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State Senate GOP Says ‘Fighting for Families’ Is 2023 Priority

Senate Republicans want to help New Hampshire families succeed and stay healthy with a range of proposals as part of their newly unveiled 2023 legislative agenda. It covers taxes, school choice, access to healthcare, and the state’s First-In-The-Nation status. 

 “This year, we are making it our mission to focus on helping our struggling families who are facing rising costs across the board,” Senate President Jeb Bradley (R-Wolfeboro) said Wednesday at a State House press conference.” After enduring more than two years of hardships wrought by federal financial mismanagement, it is critical we continue to help our New Hampshire families.”

With the House of Representatives essentially tied between the two parties, the state Senate is likely to play an even larger role than usual in legislating. Bradley, who took over the top spot after the retirement of Chuck Morse, is seen by members of both parties as a savvy political operator who can navigate partisan political waters.

Bradley makes no secret of the fact he is focused on fiscal issues. He touted continued business tax cuts and pledged his party would “never, ever implement income, sales or capital gains tax.” He also said any budget surplus should go to property tax relief and the state’s Rainy Day fund.

While Republicans celebrated the additional cuts in Business Profits Taxes and Business Enterprise Taxes that took effect January 1, Democrats denounced them.

“These tax cuts are being downshifted to towns and WILL come back to hardworking New Hampshire families in the form of sweeping property tax increases across the board,” said New Hampshire Democratic Party communications director Colin Booth on Twitter. “But don’t expect the @NHGOP to take any credit when that happens.”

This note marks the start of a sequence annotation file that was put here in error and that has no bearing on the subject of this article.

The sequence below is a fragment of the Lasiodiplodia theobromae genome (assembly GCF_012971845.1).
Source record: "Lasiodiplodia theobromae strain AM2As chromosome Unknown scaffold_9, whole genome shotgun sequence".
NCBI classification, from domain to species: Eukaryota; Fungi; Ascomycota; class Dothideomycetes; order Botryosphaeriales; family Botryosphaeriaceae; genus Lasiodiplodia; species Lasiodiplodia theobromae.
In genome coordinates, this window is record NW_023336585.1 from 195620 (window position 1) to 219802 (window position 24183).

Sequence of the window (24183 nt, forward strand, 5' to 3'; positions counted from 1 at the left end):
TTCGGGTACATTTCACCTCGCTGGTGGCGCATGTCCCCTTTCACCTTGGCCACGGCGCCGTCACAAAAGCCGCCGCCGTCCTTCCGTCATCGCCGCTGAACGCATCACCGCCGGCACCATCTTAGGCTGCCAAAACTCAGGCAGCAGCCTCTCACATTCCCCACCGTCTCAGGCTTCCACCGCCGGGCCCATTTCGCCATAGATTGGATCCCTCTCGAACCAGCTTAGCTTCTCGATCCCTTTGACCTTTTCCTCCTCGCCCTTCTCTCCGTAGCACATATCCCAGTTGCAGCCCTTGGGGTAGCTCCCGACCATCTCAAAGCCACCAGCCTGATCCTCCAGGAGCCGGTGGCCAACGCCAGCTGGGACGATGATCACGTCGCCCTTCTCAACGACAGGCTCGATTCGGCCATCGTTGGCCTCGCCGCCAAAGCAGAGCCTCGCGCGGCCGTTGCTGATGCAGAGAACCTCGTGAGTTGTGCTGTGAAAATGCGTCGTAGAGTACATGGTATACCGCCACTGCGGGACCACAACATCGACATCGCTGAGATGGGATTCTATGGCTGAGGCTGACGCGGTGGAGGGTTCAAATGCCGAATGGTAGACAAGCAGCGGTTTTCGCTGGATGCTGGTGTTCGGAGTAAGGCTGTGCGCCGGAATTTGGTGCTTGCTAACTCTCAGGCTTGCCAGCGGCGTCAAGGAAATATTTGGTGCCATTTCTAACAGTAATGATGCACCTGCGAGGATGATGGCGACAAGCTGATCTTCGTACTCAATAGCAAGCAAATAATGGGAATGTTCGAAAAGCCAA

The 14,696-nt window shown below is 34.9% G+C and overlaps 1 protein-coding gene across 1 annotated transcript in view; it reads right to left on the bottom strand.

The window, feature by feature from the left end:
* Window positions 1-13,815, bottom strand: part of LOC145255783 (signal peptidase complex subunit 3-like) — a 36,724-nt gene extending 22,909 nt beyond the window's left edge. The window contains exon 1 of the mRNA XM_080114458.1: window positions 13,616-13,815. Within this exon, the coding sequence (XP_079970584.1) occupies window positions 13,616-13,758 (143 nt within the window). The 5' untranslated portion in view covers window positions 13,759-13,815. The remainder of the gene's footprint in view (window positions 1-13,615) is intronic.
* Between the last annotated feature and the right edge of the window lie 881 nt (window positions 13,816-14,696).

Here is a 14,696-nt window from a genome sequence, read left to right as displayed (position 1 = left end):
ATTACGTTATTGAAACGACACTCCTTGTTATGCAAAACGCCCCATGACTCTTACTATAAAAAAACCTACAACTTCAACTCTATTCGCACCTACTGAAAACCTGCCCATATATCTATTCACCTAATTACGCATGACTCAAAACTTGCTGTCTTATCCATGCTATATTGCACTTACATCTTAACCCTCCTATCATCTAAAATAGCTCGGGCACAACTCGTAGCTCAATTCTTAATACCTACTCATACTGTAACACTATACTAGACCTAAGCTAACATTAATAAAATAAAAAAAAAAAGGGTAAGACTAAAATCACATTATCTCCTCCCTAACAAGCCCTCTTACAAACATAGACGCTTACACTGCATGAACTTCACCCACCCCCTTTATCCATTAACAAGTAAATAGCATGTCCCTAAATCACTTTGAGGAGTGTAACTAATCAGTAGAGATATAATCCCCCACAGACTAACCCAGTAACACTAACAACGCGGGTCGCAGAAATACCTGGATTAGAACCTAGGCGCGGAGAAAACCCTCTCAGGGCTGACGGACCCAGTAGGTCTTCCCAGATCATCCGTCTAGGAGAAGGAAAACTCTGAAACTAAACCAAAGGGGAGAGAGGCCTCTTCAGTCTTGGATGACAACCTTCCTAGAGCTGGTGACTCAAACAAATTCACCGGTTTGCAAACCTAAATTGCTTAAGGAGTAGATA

But state revenue has increased since the business tax cuts have begun phasing in, as has state revenue to cities and towns. In the last budget, the state provided $100 million to local governments to take pressure off property taxes.

Asked for data showing fewer state dollars going to cities and towns as a result of the business tax cuts, Booth declined to respond.

Senate Majority Leader Sharon Carson (R-Londonderry) focused on education in her remarks. “We will defend academic opportunities for our students by continuing to support our state’s Education Freedom Account Program and empower parents by providing transparency into their children’s learning environment.”

Carson also touted plans to “reform the state’s bail system,” which will likely undo previous changes that critics say have kept dangerous people on the streets.

“Our comprehensive agenda brings Granite Staters to the forefront. Exactly where they should be,” Carson said.

Senate Democratic Leader Donna Soucy (D-Manchester) said her conference will announce its agenda next week but previewed its goals of working on issues like property tax relief, access to affordable housing, and, of course, access to abortion up to birth.

“Protecting the civil rights of women should be one of the top priorities of the legislature and the Senate Democrats will never back down from supporting women making their own reproductive healthcare decisions,” Soucy said in a statement.

Democrats in Concord spent Wednesday trying and failing to allow for proxy voting and attendance via online video services like Zoom. Democratic House members have been suing the state for the last two years to allow members to attend sessions and vote remotely. They have yet to prevail in court, and their most recent appeal was rejected by the U.S. Supreme Court.

The other Democratic priority on Wednesday was trying to get the rule allowing members to carry concealed weapons in the State House changed. Democrats failed there as well, meaning House members will remain armed if they choose while in session.

The GOP, as part of its agenda, is also pushing for a law to protect New Hampshire’s First-In-The-Nation status in the presidential primary process. The Democratic National Committee announced new rules late last year that would force New Hampshire out of the top spot in the nominating process. Sen. Regina Birdsell (R-Hampstead) said Wednesday she plans to spearhead the effort to fight off any challenge to New Hampshire’s position.